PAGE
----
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Boat docks on Lake Sidney Lanier, north of Atlanta, Georgia.



Apalachicola-Chattahoochee-Flint NAWQA project home page. ACF NAWQA home


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The Apalachicola-Chattahoochee-Flint (ACF) River National Water Quality Assessment (NAWQA) Program

ACF Study Design: Goals of the Study Design

Much of the historical data and current monitoring programs focus on point-source inputs and their effect on mainstem rivers. Since the effects of nonpoint-source inputs from various land uses is poorly understood, the NAWQA Program has been designed to fill that information gap. Because the ACF River basin is too large to allow for the detailed study of each stream and aquifer, several small watersheds and aquifer systems were selected to represent a predominant land use and/or physiographic area. The term predominant land use is used to describe areas of mixed land uses that are dominated by one land-use type (e.g. 60 percent row-crop agriculture and a mix of other land uses), but are not homogeneous (e.g. 100 percent row-crop agriculture). The ideal study design for comparison of land-use effects on water quality is a system of paired watersheds having different, homogeneous land uses. The goal of NAWQA is to describe water quality in large areas of the country, however, large areas of homogeneous land use generally do not exist in the ACF River basin. Therefore, small watersheds with no point-source inputs and having mixed land use, predominated by the target land use and typical of other small watersheds in the area, were selected for study. These small watersheds, ranging from about 18-105 sq mi in area, represent a medium-sized scale of study that provides the link between small-scale studies (ie. farm-field level studies) and large-scale studies (ie. large tributaries and mainstem rivers draining mixed land uses and physiography, and containing point-source inputs). Because the goal of the study is to document water quality and describe the effects of land uses on water quality in the ACF River basin, it is necessary to study effects of land use at a medium scale, address some specific questions at a smaller scale, but ultimately be able to transfer what was learned at those scales to larger areas of the basin. It is this nested study design that will be described in greater detail in the following sections of this report.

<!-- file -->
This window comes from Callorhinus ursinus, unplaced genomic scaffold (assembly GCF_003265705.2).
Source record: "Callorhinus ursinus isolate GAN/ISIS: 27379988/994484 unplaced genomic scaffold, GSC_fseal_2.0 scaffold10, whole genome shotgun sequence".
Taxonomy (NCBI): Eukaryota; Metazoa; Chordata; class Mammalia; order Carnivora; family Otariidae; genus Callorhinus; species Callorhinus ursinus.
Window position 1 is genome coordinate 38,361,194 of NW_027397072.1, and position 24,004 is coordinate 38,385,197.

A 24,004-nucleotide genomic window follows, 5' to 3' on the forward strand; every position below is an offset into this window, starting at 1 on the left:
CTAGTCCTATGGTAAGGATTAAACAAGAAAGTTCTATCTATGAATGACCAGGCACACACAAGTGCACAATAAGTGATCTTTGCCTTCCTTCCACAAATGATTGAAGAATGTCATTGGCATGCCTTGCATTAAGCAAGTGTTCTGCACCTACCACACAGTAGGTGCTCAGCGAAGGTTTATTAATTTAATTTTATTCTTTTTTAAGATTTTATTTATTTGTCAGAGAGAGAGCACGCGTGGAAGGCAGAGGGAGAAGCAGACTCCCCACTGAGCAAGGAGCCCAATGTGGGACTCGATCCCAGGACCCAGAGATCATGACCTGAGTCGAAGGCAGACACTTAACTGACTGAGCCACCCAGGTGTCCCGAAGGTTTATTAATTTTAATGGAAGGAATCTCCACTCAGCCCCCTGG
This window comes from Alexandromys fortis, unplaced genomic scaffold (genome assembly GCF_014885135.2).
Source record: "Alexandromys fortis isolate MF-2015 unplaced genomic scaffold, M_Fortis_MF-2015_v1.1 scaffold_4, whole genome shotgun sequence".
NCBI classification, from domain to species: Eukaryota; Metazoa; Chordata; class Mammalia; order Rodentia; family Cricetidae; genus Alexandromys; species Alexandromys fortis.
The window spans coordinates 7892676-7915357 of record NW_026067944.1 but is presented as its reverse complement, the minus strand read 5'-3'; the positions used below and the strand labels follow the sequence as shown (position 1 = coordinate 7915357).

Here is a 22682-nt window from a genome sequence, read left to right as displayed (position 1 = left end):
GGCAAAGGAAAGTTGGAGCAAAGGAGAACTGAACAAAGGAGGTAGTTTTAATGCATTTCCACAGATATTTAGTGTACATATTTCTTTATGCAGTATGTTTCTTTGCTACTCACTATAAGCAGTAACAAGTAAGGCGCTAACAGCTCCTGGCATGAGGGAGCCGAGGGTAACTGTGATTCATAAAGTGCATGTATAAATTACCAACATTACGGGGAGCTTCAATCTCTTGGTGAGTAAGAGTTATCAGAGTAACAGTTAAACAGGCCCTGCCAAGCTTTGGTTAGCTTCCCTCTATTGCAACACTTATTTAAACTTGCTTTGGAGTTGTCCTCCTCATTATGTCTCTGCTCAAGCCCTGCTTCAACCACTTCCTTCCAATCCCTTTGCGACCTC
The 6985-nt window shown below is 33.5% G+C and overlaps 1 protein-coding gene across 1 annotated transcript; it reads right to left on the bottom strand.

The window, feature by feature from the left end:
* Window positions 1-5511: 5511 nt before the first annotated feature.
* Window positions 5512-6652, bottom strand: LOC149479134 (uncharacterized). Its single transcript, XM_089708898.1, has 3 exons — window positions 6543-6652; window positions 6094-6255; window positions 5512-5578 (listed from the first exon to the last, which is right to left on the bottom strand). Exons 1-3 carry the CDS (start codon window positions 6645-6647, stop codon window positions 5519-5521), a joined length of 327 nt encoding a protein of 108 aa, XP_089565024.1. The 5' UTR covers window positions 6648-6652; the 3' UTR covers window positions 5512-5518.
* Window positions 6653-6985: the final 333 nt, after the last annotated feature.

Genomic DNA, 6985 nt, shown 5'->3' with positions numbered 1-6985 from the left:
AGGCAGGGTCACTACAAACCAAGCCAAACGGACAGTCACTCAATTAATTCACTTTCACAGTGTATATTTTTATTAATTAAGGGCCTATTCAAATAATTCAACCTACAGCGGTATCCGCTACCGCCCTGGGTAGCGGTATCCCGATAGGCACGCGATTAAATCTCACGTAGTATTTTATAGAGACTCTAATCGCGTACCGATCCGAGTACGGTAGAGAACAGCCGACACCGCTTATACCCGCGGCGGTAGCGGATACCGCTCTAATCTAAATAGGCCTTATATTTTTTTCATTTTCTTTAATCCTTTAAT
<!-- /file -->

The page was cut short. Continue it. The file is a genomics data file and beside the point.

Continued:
During the development of the study design, the goal was to integrate surface-water, ground-water, and biological components where possible so as to be able to document the current water quality of the study area, to begin to describe the effects of predominant land uses (27K) on that water quality, and to lay the foundation for future evaluation of the surface- and ground-water resources as an integrated system. The design primarily focuses on nonpoint-source inputs of nutrients, sediment, and pesticides from agricultural, urban, and forested land uses. The primary agricultural land uses of interest are poultry production in the headwaters of the ACF River basin (Piedmont physiographic province) and production of row crops in the southern half of the basin (Coastal Plain physiographic province). The urban land uses of interest are intensive commercial areas, such as downtown Atlanta, and suburban residential areas, such as those surrounding Atlanta. In some parts of the country forested lands represent large undisturbed areas and are suitable for collection of background information. Forested lands in the ACF River basin generally are being managed silviculturally. But even though the forested lands have been, or are being disturbed, they are the best representation of background water-quality conditions, and their effect on water quality is of value for comparison to other land uses.

Text extracted from Wangsness, 1996

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